Few War Stories in Cleantech Compilation

Aspatore has done a difficult thing in picking essays from leading cleantech thinkers and compiling them into a single book: “Green Venture Capital.” Absent are the hucksters, ideologues and other undesirables that pollute the pages of the Internet with their mindless musings on this emerging industry. That merits praise as venture capital-related content is not Aspatore’s specialty.

The book weighs in at 97 pages and features essays from Maurice Gunderson, Michael Brown, John Ballbach, Kef Kasdin, Steve Westly and Jon Sakoda—each a respected participant in the cleantech industry. It is not designed to be read from beginning to end, but as separate white paper-style entries.

As such, it’s difficult to get through. Each segment is high on abstraction and light on details, specifics and real world examples. When you talk to soldiers, you expect to hear war stories. I would have liked to hear more from these investors on their investments.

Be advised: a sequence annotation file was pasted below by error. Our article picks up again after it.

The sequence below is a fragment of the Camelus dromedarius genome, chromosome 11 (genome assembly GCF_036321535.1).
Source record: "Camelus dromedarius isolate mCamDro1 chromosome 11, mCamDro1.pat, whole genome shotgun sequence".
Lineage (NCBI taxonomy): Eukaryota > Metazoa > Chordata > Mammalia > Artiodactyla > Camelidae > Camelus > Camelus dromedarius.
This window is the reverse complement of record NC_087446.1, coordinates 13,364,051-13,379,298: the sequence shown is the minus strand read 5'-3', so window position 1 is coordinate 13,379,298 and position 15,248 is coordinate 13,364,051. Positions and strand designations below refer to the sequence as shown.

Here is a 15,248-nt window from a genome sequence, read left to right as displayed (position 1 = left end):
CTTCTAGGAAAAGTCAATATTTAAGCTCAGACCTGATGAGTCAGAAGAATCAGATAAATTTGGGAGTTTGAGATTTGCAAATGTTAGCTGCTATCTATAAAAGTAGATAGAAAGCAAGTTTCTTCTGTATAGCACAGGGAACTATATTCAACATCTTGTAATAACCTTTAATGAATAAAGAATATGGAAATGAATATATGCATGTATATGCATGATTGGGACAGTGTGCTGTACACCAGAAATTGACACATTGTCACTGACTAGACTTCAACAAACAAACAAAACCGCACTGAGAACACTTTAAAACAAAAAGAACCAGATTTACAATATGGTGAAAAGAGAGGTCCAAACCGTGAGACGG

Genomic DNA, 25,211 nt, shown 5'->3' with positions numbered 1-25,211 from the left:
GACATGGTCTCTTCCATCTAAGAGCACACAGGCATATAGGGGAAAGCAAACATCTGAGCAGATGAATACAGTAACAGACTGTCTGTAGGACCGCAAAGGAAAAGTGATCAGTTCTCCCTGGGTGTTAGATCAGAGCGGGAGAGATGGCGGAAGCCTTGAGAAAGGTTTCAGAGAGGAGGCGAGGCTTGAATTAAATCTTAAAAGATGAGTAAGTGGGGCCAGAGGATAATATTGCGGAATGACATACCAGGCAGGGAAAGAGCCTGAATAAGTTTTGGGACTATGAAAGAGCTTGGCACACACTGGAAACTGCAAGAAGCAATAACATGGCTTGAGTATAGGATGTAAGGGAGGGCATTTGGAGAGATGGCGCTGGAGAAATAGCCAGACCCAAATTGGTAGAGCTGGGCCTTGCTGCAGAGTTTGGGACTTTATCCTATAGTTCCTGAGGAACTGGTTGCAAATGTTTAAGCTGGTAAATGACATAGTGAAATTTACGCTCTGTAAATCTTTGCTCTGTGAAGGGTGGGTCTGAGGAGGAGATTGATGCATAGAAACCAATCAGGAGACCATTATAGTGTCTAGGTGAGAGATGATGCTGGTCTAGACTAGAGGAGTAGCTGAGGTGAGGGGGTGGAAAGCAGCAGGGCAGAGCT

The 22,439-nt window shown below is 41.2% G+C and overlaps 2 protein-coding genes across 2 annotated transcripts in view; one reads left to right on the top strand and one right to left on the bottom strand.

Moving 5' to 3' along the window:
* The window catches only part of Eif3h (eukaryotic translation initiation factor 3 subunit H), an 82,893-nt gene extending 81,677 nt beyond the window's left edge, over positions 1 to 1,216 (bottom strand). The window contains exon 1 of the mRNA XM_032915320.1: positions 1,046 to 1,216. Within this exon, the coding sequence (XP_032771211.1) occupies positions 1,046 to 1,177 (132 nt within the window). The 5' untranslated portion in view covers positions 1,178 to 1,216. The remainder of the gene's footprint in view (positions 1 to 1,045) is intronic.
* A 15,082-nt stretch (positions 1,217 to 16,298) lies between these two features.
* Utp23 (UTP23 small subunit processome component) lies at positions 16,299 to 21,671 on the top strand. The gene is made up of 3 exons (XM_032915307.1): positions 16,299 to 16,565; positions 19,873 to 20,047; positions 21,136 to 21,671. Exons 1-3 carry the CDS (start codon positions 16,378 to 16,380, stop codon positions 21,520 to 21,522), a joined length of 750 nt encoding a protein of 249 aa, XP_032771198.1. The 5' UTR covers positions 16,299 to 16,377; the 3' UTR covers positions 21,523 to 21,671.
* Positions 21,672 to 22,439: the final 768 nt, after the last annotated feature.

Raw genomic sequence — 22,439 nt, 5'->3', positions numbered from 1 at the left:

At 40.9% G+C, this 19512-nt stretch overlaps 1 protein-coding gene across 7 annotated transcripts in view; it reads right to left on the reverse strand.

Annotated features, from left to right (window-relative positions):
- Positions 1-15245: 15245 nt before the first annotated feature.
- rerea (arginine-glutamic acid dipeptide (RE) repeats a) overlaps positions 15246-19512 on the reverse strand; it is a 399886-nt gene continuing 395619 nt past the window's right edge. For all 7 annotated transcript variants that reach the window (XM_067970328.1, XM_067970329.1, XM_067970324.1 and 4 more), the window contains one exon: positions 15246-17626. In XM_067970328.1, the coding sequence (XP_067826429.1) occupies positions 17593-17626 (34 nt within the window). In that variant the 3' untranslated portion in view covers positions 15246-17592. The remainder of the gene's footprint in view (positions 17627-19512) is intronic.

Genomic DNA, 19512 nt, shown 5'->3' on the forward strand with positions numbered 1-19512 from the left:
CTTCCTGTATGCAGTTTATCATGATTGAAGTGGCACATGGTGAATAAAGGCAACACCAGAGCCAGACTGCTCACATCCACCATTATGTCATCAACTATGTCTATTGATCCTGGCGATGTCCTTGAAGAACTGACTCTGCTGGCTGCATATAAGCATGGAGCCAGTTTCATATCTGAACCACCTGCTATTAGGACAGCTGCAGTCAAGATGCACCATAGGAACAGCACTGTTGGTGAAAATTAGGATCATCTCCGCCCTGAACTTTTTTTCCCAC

The experts lack editorial direction and are granted free reign to go galloping through the world of green investing in any direction that they please. The experts tend to repeat each other, especially when it comes to the mantra of “cleantech is a business, not a tree-hugging exercise.” Forgivable errors of fact that a knowledgeable editor might have averted make unfortunate appearances (“$2.4 million in stimulus funds for grants to companies involved in making batteries for electric cars” should be $2.4 billion).

But there are little pearls of insight. John Ballach’s brief history of cleantech and assessment of investment failures between 2002 and 2008 is worth serious consideration. Steve Westly points to the role of the China Investment Corporation’s in stimulating cleantech-entrepreneurship to overtake work here in the U.S.

Strung together, these pearls have value, but their varying shapes and colors make it difficult to take them in at one time. Worse, perhaps, is that this pearl necklace will cost you. At 100 dollars per copy, you’d expect to get diamonds.

Full disclosure: Aspatore is a subsidiary of Thomson Reuters, which also publishes this blog.